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Subway to move, but Bainbridge zoning laws didn't make it easy
It’s seldom easy to move any business, especially if it’s a national fast-food restaurant chain located in a city that has an ordinance restricting its presence.
After McDonald’s controversial placing of a restaurant on High School Road nearly 20 years ago, “formula take-out food” establishments weren’t allowed on the island until Subway wiggled its way into the Winslow Mall in 2004 by meeting several city-requested terms that allowed it to comply with Bainbridge’s zoning code.
Two owners and several years later, Richard and Kimberly Larvia, who bought the business about two years ago, are about to relocate the Subway franchise to the space formerly held by the Mud Puddle Coffee Shop in the shopping mall off High School Road. It took them more than a year to clear a few obstacles, but the Larvias’ plan to reopen the new Subway in two or three weeks.
“It’s been a struggle,” Richard Larvia said, “mostly because of Subway and the building’s owner (Joshua Green Corp.) having some demands.”
He said the city was cooperative and agreed to the move once it was assured that the “special compliances” allowed to establish the restaurant in 2004 would continue at the new location.
“The city has been great to work with,” he said. “We heard it could be difficult, but we found the opposite. They walked us through the process and were very helpful throughout.”
Despite formula take-out food restaurants essentially being disallowed on the island except for where McDonald’s is located, the city decided in 2004 to approve Subway’s replacement of Colagreco’s Italian Deli as long as it did not have a standardized menu, and interior and exterior designs that were also not typical of corporate fast-food chains.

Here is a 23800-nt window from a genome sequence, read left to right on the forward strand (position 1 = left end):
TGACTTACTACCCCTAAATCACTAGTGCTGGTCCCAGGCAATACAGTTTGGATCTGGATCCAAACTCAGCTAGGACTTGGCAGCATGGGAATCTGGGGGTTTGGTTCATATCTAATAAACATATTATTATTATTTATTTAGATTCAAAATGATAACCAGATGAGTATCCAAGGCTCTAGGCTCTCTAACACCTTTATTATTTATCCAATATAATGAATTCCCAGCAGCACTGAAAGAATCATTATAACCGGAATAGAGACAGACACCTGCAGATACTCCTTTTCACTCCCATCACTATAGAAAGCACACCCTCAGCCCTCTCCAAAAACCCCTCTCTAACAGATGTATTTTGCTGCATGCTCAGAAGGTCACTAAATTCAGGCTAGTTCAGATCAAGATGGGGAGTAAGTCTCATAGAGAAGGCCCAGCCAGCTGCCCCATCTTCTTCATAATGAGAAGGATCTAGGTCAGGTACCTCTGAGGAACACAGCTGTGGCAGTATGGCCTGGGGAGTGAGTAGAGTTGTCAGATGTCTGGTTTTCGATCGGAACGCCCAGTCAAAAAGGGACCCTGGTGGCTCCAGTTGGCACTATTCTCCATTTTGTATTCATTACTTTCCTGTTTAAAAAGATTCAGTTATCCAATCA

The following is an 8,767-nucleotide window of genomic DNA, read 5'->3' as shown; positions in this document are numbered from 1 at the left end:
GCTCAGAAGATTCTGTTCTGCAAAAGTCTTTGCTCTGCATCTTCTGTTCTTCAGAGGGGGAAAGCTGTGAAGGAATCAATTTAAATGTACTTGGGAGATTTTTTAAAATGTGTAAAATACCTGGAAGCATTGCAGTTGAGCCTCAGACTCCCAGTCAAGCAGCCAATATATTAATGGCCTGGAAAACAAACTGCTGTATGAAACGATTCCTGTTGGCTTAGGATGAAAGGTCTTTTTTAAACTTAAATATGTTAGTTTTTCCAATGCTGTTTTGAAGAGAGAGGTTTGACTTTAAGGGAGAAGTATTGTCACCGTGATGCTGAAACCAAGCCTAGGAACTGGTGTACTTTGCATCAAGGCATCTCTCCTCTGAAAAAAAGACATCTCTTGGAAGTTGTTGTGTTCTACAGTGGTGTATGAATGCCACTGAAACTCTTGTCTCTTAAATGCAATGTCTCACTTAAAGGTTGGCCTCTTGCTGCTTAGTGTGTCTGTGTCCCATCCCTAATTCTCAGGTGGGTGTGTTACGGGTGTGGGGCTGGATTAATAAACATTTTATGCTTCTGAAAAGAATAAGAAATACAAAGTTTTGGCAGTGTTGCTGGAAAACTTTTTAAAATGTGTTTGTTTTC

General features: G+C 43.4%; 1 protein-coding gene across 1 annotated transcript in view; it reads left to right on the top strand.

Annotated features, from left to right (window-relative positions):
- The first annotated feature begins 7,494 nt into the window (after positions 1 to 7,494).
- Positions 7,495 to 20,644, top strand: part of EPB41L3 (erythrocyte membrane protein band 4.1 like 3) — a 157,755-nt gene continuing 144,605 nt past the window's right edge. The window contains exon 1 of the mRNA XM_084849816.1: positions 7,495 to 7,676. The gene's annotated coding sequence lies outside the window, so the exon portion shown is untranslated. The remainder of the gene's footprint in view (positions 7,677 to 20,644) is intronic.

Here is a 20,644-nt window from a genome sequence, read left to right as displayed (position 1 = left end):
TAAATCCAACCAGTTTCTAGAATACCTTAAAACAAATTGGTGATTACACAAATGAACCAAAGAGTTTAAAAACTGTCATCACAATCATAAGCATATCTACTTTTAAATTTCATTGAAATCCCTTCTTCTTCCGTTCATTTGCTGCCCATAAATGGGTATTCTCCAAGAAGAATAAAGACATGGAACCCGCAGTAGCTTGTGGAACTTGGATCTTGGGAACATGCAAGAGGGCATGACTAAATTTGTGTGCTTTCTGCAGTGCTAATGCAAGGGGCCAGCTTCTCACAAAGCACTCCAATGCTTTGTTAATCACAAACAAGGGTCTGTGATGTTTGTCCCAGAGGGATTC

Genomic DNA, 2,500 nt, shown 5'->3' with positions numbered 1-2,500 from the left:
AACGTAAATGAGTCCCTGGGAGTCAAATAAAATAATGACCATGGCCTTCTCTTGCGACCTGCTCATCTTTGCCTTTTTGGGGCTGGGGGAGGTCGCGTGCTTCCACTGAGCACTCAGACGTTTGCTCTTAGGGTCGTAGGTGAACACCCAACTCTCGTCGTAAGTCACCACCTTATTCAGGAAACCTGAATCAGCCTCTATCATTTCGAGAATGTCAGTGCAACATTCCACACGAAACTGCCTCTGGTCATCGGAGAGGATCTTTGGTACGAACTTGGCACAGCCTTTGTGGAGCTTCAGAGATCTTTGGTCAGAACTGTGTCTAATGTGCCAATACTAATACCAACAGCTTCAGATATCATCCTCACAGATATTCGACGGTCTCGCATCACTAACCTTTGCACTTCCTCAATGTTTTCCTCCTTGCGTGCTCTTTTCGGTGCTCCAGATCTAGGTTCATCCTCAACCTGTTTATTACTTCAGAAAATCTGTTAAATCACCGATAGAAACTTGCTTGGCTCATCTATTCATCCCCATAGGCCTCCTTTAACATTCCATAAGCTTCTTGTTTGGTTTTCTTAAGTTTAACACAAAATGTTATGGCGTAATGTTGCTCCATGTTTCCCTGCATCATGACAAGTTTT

The original owners became “unstandarized” by offering two sub sandwiches (the Bainbridge Dip and the Winslow Melt) that other Subways didn’t sell, exterior signage that was less corporate, bar-stool seating and a mural featuring a local motif. When the Larvias applied to the city for relocation, it agreed to those requirements and more.
“We’re going to have a much larger, more comfortable dining area,” said Kimberly Larvia, who grew up on Bainbridge. The new Subway will feature four overstuffed chairs, cushioned seating, WiFi, and the same antique tin ceiling that the Mud Puddle had. “We’ll also have a small art wall for local artists to hang their art. We think it’s going to be a real nice restaurant.”
The Larvias, both of whom work full-time at the Keyport Naval Torpedo Station, said the business was doing well but the new location is bigger (1,400 compared to 900 square feet) and offers better visibility for their clientele. It also puts them much closer to all those hungry high school students during lunch time.
“We’re going to miss being downtown and the outdoor seating,” she said, “but this is just a better fit for us.”
They became small business owners for the first time when her brother, Ken Playter, who has been the Subway shop’s manager for five years, told them that the previous owner was looking to sell the business.
“It’s just something I’ve always dreamed of doing,” Richard Larvia said. “I love customer service and might even want to do more going forward.”